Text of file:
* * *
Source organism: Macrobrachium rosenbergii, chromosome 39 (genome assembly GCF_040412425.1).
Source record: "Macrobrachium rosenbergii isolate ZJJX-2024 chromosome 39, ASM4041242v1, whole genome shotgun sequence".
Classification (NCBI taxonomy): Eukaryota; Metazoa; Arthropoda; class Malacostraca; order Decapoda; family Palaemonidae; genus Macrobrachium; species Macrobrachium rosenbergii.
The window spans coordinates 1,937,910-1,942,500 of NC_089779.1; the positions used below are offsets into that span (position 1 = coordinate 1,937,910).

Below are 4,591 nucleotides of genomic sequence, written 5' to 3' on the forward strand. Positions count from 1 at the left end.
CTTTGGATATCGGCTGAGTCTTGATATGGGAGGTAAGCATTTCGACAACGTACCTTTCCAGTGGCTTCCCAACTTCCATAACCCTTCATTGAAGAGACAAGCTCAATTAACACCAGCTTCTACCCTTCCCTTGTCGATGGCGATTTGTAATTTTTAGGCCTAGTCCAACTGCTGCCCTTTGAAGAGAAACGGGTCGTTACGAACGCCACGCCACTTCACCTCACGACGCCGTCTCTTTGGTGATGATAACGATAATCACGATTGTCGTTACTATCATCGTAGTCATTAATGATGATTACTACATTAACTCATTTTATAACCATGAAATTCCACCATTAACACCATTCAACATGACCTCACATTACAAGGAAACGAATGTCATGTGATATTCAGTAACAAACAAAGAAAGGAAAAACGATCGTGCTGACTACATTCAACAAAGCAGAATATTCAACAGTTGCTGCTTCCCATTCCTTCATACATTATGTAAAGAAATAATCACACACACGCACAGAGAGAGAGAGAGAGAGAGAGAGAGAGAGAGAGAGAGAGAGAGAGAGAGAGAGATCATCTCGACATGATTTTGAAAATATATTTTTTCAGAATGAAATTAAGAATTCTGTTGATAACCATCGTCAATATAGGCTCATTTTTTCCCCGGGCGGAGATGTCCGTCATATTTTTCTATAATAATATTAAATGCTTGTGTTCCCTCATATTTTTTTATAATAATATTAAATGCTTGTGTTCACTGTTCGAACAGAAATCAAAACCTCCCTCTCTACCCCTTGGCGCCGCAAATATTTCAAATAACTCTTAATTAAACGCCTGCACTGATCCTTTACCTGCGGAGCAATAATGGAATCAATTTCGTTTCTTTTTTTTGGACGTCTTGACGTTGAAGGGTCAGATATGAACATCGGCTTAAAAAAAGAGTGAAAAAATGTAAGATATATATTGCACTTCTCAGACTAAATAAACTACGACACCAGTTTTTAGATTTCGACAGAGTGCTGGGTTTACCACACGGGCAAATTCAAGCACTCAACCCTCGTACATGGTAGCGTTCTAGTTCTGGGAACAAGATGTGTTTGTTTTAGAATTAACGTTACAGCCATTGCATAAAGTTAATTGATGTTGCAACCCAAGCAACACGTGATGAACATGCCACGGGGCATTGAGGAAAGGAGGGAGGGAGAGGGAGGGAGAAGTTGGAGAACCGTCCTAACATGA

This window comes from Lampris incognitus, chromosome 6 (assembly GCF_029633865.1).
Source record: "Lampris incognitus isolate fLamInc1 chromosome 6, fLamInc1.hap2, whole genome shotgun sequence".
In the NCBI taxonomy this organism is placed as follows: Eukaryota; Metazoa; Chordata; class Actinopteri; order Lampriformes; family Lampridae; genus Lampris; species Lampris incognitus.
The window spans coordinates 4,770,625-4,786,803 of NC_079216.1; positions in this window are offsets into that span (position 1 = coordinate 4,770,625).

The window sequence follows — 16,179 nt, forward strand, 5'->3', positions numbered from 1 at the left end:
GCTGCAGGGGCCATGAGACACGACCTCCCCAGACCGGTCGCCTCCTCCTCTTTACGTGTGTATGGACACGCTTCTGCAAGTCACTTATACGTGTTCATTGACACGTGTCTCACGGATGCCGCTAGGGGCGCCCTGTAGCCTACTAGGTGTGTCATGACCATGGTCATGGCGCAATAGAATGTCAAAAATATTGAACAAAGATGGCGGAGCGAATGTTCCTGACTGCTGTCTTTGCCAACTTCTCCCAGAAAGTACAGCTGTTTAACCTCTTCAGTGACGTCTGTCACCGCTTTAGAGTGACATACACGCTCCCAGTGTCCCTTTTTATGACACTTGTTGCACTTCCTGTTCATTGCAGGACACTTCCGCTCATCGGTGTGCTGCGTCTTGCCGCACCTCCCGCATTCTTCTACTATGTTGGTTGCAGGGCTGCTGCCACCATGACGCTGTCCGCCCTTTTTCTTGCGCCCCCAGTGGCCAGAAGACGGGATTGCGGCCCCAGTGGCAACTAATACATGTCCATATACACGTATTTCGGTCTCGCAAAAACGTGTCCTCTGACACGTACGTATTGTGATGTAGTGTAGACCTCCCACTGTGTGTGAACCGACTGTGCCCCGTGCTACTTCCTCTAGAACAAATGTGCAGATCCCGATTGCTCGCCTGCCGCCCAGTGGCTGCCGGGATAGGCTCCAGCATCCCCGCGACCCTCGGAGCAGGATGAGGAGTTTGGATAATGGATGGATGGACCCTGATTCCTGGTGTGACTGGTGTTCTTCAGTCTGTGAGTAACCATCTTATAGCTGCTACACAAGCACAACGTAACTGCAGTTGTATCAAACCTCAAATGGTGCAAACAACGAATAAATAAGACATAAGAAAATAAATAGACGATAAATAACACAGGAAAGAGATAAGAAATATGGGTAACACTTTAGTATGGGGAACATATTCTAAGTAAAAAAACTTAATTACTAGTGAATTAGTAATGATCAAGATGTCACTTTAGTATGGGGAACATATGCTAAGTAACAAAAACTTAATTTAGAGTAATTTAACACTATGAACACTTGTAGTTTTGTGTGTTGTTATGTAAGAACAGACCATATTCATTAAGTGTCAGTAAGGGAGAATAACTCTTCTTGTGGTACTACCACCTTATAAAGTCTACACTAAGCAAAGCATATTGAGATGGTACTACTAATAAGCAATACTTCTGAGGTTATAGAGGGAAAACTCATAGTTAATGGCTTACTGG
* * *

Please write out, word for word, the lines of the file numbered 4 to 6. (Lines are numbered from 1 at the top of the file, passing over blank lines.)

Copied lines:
The window spans coordinates 1,937,910-1,942,500 of NC_089779.1; the positions used below are offsets into that span (position 1 = coordinate 1,937,910).

Below are 4,591 nucleotides of genomic sequence, written 5' to 3' on the forward strand. Positions count from 1 at the left end.
CTTTGGATATCGGCTGAGTCTTGATATGGGAGGTAAGCATTTCGACAACGTACCTTTCCAGTGGCTTCCCAACTTCCATAACCCTTCATTGAAGAGACAAGCTCAATTAACACCAGCTTCTACCCTTCCCTTGTCGATGGCGATTTGTAATTTTTAGGCCTAGTCCAACTGCTGCCCTTTGAAGAGAAACGGGTCGTTACGAACGCCACGCCACTTCACCTCACGACGCCGTCTCTTTGGTGATGATAACGATAATCACGATTGTCGTTACTATCATCGTAGTCATTAATGATGATTACTACATTAACTCATTTTATAACCATGAAATTCCACCATTAACACCATTCAACATGACCTCACATTACAAGGAAACGAATGTCATGTGATATTCAGTAACAAACAAAGAAAGGAAAAACGATCGTGCTGACTACATTCAACAAAGCAGAATATTCAACAGTTGCTGCTTCCCATTCCTTCATACATTATGTAAAGAAATAATCACACACACGCACAGAGAGAGAGAGAGAGAGAGAGAGAGAGAGAGAGAGAGAGAGAGAGAGAGAGAGATCATCTCGACATGATTTTGAAAATATATTTTTTCAGAATGAAATTAAGAATTCTGTTGATAACCATCGTCAATATAGGCTCATTTTTTCCCCGGGCGGAGATGTCCGTCATATTTTTCTATAATAATATTAAATGCTTGTGTTCCCTCATATTTTTTTATAATAATATTAAATGCTTGTGTTCACTGTTCGAACAGAAATCAAAACCTCCCTCTCTACCCCTTGGCGCCGCAAATATTTCAAATAACTCTTAATTAAACGCCTGCACTGATCCTTTACCTGCGGAGCAATAATGGAATCAATTTCGTTTCTTTTTTTTGGACGTCTTGACGTTGAAGGGTCAGATATGAACATCGGCTTAAAAAAAGAGTGAAAAAATGTAAGATATATATTGCACTTCTCAGACTAAATAAACTACGACACCAGTTTTTAGATTTCGACAGAGTGCTGGGTTTACCACACGGGCAAATTCAAGCACTCAACCCTCGTACATGGTAGCGTTCTAGTTCTGGGAACAAGATGTGTTTGTTTTAGAATTAACGTTACAGCCATTGCATAAAGTTAATTGATGTTGCAACCCAAGCAACACGTGATGAACATGCCACGGGGCATTGAGGAAAGGAGGGAGGGAGAGGGAGGGAGAAGTTGGAGAACCGTCCTAACATGA